The Bluetooth Low Energy (BLE) protocol ubiquitouslyenables energy-efficient wireless communication amongresource-constrained devices.
To ease its adoption, BLE re-quires limited or no user interaction to establish a connectionbetween two devices. Unfortunately, this simplicity is the rootcause of several security issues.In this paper, we analyze the security of the BLE link-layer,focusing on the scenario in which two previously-connecteddevices reconnect.
Based on a formal analysis of the reconnec-tion procedure defined by the BLE specification, we highlighttwo critical security weaknesses in the specification. As a re-sult, even a device implementing the BLE protocol correctlymay be vulnerable to spoofing attacks.To demonstrate these design weaknesses, and further studytheir security implications, we develop BLE Spoofing Attacks(BLESA).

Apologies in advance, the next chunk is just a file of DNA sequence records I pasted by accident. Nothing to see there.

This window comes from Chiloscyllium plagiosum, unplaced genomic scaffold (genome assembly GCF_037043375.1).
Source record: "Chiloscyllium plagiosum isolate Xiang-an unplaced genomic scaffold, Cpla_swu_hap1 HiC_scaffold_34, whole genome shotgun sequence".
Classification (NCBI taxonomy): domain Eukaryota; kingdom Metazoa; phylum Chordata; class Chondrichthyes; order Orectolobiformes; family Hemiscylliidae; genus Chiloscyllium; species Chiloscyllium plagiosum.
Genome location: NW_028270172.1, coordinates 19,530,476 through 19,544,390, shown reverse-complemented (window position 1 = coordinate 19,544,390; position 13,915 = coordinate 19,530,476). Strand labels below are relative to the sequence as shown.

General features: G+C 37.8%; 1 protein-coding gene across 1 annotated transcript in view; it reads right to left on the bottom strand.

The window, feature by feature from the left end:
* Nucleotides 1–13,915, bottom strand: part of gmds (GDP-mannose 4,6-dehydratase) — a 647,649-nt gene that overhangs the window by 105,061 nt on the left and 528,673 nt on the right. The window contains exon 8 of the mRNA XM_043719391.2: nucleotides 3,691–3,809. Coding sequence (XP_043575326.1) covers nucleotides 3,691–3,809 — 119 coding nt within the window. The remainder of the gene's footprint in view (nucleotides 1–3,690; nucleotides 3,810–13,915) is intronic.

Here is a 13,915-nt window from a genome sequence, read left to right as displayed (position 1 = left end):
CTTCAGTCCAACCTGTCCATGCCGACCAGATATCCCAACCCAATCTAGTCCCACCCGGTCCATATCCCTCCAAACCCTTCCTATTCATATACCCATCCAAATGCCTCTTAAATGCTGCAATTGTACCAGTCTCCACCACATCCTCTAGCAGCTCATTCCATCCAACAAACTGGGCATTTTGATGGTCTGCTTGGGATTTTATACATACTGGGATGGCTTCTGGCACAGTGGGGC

These attacks enable an attacker to impersonate aBLE device and to provide spoofed data to another previously-paired device.BLESAcan be easily carried out against someimplementations of the BLE protocol, such as the one used inLinux. Additionally, for the BLE stack implementations usedby Android and iOS, we found a logic bug enablingBLESA.
We reported this security issue to the affected parties (Googleand Apple), and they acknowledged our findings.